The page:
Coming back, for any economy to function well, we need both generalists and specialists in the right proportions. And I agree that there are too many business graduates.
sg is now moving to service economy eg banking, property, leisure, etc.
technical specialists eg engineers are rubbish.
business graduates are needed for the positions in these sectors. what is needed is for these business grads to upgrade & specialise in these areas.
The demand for engineers in Singapore has never taken off. If you want to be an engineer here, its all about passion and not for the money.
For one engineer in the US or Australia, a company can hire two engineers in Singapore and 4-5 engineers in India. Engineers in Singapore are just not in demand or respected enough to be well paid thats why most of the local engineers work in banks as analyst or bankers. Simply for the money.
But think about it, who designs the aircrafts you fly in? Or the iphone you’re using… The engineers are the one doing those. They have the brains to do that. But whos earning the most outta it? The people in sales. Says it all doesn’t it?
Does engineering sales earn alot? Maybe only for big ticket item sales in oil/gas, plastic/chemical industry.
My friends in semiconductor and electronics component are still earning only marginal higher than a non sales engineer
The problem is: most engineering jobs can be outsourced easily in today’s globalized economy. If you want to earn big buck, try to do something that cannot be outsourced, like running your own business i.e. be your own boss.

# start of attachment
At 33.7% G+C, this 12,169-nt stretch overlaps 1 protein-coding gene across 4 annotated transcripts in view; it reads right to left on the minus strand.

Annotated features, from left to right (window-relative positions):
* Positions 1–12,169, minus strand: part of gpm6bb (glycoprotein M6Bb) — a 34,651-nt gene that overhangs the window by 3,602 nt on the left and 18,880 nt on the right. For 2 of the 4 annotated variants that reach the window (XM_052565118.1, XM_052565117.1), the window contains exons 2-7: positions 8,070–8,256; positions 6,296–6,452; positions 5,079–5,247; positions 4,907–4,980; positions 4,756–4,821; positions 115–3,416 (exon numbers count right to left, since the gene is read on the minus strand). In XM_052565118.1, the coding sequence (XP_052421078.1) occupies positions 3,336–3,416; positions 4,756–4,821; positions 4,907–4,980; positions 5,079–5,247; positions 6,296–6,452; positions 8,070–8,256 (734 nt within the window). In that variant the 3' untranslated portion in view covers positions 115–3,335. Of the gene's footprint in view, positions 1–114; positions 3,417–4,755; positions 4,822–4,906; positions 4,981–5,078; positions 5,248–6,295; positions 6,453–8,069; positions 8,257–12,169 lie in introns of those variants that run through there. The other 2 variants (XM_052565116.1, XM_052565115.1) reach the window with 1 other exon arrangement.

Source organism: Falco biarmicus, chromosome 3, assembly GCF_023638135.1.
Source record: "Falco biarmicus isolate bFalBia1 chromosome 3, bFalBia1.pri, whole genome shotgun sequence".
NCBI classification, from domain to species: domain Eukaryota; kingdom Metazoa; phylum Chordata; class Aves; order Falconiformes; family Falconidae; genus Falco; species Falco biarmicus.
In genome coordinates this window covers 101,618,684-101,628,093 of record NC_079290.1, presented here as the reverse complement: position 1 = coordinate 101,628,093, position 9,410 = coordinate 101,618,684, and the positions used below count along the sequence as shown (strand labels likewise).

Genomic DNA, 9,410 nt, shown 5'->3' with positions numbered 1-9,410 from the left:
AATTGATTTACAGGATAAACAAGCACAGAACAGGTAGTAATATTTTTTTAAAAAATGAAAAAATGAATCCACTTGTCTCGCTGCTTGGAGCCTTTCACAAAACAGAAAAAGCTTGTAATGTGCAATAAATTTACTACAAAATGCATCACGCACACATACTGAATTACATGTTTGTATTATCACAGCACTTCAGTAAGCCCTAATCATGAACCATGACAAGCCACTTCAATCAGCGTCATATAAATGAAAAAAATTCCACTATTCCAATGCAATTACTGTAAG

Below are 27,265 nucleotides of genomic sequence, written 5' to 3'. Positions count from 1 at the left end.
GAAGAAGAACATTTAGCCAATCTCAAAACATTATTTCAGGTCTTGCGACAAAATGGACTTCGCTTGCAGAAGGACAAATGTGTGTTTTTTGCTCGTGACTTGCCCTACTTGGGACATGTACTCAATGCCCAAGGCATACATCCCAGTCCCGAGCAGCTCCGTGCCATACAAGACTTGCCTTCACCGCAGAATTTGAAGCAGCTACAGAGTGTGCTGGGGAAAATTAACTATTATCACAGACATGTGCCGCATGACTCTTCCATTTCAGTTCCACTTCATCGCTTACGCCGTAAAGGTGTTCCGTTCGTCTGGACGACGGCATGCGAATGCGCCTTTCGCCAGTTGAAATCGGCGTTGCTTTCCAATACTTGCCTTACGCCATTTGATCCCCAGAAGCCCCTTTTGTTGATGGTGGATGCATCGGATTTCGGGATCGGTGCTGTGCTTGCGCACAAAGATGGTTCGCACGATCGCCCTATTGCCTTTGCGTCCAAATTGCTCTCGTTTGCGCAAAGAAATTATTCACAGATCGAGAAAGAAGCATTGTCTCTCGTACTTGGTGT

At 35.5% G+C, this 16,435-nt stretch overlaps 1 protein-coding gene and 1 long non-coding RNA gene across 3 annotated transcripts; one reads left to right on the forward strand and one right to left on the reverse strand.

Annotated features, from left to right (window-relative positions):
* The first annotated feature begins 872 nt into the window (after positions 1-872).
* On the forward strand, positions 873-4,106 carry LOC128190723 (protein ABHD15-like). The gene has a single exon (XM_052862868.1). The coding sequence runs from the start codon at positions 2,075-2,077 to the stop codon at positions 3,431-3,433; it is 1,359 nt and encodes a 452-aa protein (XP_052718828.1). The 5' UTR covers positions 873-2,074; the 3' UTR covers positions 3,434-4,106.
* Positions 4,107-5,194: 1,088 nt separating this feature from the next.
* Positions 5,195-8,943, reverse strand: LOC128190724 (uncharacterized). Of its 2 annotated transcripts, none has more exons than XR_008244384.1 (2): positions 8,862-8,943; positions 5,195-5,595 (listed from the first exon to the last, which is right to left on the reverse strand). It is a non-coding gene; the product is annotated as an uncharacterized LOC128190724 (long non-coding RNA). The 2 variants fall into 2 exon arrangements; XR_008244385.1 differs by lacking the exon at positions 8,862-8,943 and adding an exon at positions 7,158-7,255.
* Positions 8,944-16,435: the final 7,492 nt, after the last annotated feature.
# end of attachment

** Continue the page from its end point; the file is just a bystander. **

it’s quite hard to be your own boss these days. with huge debts like housing loan and car loan, you will want to have a stable job to keep paying for the loans. risk of losing your job is pretty low these days, so who will want to risk a stable livelihood for a long shot on being “financially independent” by doing business? it’s pretty clear which option most people would choose. and that’s why you don’t see many entrepreneurs.
“risk of losing your job is pretty low these days…”
You are damn wrong. Now with the influx of foreigners from all over Asia, the risk of losing one’s job has become greater than before.
Bosses have the OPTION to fire and easily hire someone. It’s an EMPLOYER’S MARKET now.
isn’t it the employee’s market now? changed again?!
How so is it the Employee’s market now???
someone questioned what if everyone is doing finance, and was rebutted with a “what do you know”.
watch paul wilmott (“smartest” quant in the world) in this video at 23m 50s:
“banking has completely lost touch with its original purpose. it’s now becoming dangerous. when these derivatives were first invented, they were to help farmers (for example) hedge the value of his crops. he wasn’t speculating on the price of wheat, he’s busy growing it. now, there are more people trading these commodity derivatives, than involved in the production of the commodity, which is completely bizarre … i know quite a lot of people in this business who are feeling a bit jaded. people are starting to ask questions … my nice friends have started to ask questions about their role in society. you may be making lots of money, but is it something to tell your grandchildren … what are they doing with their lives, are they just moving this money around. this isn’t necessarily a business to be proud of.”
moving money around…
well, moving money around is better than losing money around, which sone ppl in sg are getting paid for doing. what is more out of touch ?
> losing money around, which some ppl in sg are getting paid for.
haha. i know who you mean.